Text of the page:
I spent all last weekend on crutches because I sprained my butt. My actual diagnosis is Trochanteric Bursitis, which doesn’t even mean Sprained Butt. It means Inflamed Hip Joint. But Sprained Butt makes me feel less like an old lady than anything with Bursitis or Hip Joint in the title. So that’s how I’m referring to it.
When people ask how I sprained my butt, I tell them I was running for a ball on the tennis court – a ball that a woman my age has no business trying to get – and I DID get it, and won the point, and then, later (much later) I couldn’t walk or sit or stand or sleep for the pain I was in. All that is completely true. But I don’t really think that’s why I have a sprained butt. I think it has more to do with Swine Flu.
I swore I would not write about Swine Flu, but I have to.
I was trying to ride the wave of the media frenzy early the week before and I was doing ok. I was using all my cognitive therapy skills and taking extra care not to read too much Swine Flu news. I thought I’d attained some equilibrium.
When I went to tennis a week ago Monday, my clinic mates were making Swine Flu jokes. I was polite but firm. “Please don’t talk about Swine Flu,” I’d said. “This is my one 90-minute slice of the day that I’m able to forget about it completely.”
The week went on and more information flooded my inbox. On Thursday, I made the mistake of clicking a link that ultimately took me to some kind of FEMA handbook for Pandemic Preparedness and from there everything went downhill fast.
There are about five different theories I subscribe to that explain the intricate connection between our bodies and our minds. It’s too complicated to go into any one of them here, but I do know this: every single time I have ended up having to take prescription strength anti-inflammatories, muscle relaxers, pain killers, or found myself on crutches or bedridden, there’s been some sort of psychological trauma preceding it.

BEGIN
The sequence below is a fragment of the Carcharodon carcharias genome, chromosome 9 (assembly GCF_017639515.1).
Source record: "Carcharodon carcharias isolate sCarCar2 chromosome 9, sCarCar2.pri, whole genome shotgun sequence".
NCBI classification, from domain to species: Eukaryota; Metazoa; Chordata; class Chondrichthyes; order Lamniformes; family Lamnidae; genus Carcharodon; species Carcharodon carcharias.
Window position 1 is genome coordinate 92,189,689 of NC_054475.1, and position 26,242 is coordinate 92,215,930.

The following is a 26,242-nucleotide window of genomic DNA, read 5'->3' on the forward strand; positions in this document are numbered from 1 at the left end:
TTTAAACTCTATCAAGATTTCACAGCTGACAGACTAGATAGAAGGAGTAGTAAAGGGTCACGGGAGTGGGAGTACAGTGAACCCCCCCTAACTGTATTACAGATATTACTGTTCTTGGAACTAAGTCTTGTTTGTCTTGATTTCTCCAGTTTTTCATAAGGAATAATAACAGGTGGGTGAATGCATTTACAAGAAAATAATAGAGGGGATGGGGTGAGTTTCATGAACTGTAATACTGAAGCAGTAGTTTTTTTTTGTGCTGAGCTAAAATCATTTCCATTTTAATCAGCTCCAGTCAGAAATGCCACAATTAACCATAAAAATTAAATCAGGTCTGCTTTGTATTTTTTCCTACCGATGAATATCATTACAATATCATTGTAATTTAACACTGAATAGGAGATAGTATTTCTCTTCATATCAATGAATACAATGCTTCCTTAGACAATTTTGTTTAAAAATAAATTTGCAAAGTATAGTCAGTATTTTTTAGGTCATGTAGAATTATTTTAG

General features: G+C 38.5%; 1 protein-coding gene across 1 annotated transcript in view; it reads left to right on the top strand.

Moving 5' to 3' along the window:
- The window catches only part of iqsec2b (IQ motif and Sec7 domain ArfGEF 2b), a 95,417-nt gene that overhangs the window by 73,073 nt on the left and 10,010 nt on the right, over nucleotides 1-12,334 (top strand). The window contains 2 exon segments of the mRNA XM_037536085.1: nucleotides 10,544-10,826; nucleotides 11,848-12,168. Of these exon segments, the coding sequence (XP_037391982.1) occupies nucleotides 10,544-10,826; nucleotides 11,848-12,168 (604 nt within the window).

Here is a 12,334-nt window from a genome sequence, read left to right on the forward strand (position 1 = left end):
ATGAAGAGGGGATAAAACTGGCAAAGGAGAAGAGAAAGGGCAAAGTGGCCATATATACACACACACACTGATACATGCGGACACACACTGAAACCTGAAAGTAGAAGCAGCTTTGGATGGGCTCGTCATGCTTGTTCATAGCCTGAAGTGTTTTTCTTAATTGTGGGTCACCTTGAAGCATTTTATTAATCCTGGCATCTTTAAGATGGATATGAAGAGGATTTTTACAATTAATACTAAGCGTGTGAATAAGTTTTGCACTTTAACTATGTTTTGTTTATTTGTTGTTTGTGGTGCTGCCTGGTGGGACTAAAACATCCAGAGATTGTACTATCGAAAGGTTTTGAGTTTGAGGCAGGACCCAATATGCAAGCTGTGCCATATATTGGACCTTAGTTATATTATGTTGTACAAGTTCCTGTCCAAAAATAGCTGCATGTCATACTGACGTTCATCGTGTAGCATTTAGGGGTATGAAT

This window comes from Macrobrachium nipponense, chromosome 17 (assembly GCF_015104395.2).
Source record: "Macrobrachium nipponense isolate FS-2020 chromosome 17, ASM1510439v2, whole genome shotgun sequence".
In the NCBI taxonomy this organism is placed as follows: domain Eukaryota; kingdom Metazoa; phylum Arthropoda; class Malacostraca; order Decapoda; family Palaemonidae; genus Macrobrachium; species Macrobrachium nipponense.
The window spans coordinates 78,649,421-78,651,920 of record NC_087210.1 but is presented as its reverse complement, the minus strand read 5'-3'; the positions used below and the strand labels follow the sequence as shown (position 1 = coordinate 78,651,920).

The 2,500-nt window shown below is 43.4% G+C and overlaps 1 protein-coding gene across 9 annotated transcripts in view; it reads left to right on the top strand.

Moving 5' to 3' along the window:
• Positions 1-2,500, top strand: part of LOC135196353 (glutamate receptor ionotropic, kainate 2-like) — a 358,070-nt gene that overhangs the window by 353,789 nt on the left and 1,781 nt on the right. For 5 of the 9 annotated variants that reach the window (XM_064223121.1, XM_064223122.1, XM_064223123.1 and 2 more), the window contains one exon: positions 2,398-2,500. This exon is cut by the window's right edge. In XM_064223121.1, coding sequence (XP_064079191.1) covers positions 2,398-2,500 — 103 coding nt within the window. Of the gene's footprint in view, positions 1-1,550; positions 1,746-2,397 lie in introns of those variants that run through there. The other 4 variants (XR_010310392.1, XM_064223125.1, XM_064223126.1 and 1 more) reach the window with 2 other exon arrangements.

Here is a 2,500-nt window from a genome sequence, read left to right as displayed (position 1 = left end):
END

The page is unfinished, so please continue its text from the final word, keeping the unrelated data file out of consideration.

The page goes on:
One such trauma was “turning 40.” Even thunderstorms can do it. It doesn’t take much.
Eileen once asked Laura the Tennis Pro if it was true that her forehand groundstroke should be loose and easy, rather than the death grip she usually employs. Laura said not only should your grip be relaxed, it should be SO RELAXED that when you follow through, your racquet should be able to glide right out of one hand and into the other.
Seriously? No death grip necessary?
I don’t think I’ve ever been relaxed when I’ve hit a ball. In fact, if I’m waiting for a ball to come, the way I tell if I’m ready is to feel every muscle in my body go on red alert. So, running for that butt-spraining ball was only half the cause of my agony. The rest was the death grip I manage to put my body in over Swine Flu. Or Y2K. Or SARS. Or Anthrax. Or Three-Mile Island.
Or, the dental work I had the day before. Which, in retrospect, and from the vantage point of bursitis, seems like a walk in the park.